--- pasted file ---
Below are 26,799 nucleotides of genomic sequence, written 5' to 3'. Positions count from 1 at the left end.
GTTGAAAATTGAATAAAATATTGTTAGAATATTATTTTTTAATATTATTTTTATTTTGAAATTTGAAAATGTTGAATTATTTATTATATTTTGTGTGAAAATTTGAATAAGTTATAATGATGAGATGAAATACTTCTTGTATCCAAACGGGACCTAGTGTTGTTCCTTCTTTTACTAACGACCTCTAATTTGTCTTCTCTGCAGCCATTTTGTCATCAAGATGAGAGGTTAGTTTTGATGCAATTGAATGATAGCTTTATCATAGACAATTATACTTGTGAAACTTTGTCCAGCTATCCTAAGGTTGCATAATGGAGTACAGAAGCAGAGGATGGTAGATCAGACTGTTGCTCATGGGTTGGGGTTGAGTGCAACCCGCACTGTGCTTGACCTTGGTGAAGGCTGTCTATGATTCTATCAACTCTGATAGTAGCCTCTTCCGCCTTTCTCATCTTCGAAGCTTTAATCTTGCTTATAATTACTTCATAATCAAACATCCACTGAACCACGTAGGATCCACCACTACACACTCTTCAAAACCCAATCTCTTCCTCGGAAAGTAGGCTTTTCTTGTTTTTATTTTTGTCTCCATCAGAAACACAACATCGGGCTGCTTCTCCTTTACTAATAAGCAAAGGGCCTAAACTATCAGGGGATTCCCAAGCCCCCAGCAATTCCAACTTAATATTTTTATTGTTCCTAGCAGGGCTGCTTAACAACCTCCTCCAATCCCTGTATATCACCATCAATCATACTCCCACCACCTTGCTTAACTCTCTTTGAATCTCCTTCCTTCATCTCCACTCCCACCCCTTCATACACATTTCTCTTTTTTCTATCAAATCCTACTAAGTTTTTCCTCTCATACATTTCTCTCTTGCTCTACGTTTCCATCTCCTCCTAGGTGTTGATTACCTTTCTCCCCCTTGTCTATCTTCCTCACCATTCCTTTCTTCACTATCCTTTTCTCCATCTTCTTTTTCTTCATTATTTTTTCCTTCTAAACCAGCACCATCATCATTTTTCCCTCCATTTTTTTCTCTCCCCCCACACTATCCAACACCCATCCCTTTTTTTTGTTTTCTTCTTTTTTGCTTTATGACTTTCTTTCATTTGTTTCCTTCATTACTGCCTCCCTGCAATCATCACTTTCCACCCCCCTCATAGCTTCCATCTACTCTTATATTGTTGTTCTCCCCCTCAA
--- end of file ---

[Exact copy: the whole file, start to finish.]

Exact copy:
Below are 26,799 nucleotides of genomic sequence, written 5' to 3'. Positions count from 1 at the left end.
GTTGAAAATTGAATAAAATATTGTTAGAATATTATTTTTTAATATTATTTTTATTTTGAAATTTGAAAATGTTGAATTATTTATTATATTTTGTGTGAAAATTTGAATAAGTTATAATGATGAGATGAAATACTTCTTGTATCCAAACGGGACCTAGTGTTGTTCCTTCTTTTACTAACGACCTCTAATTTGTCTTCTCTGCAGCCATTTTGTCATCAAGATGAGAGGTTAGTTTTGATGCAATTGAATGATAGCTTTATCATAGACAATTATACTTGTGAAACTTTGTCCAGCTATCCTAAGGTTGCATAATGGAGTACAGAAGCAGAGGATGGTAGATCAGACTGTTGCTCATGGGTTGGGGTTGAGTGCAACCCGCACTGTGCTTGACCTTGGTGAAGGCTGTCTATGATTCTATCAACTCTGATAGTAGCCTCTTCCGCCTTTCTCATCTTCGAAGCTTTAATCTTGCTTATAATTACTTCATAATCAAACATCCACTGAACCACGTAGGATCCACCACTACACACTCTTCAAAACCCAATCTCTTCCTCGGAAAGTAGGCTTTTCTTGTTTTTATTTTTGTCTCCATCAGAAACACAACATCGGGCTGCTTCTCCTTTACTAATAAGCAAAGGGCCTAAACTATCAGGGGATTCCCAAGCCCCCAGCAATTCCAACTTAATATTTTTATTGTTCCTAGCAGGGCTGCTTAACAACCTCCTCCAATCCCTGTATATCACCATCAATCATACTCCCACCACCTTGCTTAACTCTCTTTGAATCTCCTTCCTTCATCTCCACTCCCACCCCTTCATACACATTTCTCTTTTTTCTATCAAATCCTACTAAGTTTTTCCTCTCATACATTTCTCTCTTGCTCTACGTTTCCATCTCCTCCTAGGTGTTGATTACCTTTCTCCCCCTTGTCTATCTTCCTCACCATTCCTTTCTTCACTATCCTTTTCTCCATCTTCTTTTTCTTCATTATTTTTTCCTTCTAAACCAGCACCATCATCATTTTTCCCTCCATTTTTTTCTCTCCCCCCACACTATCCAACACCCATCCCTTTTTTTTGTTTTCTTCTTTTTTGCTTTATGACTTTCTTTCATTTGTTTCCTTCATTACTGCCTCCCTGCAATCATCACTTTCCACCCCCCTCATAGCTTCCATCTACTCTTATATTGTTGTTCTCCCCCTCAA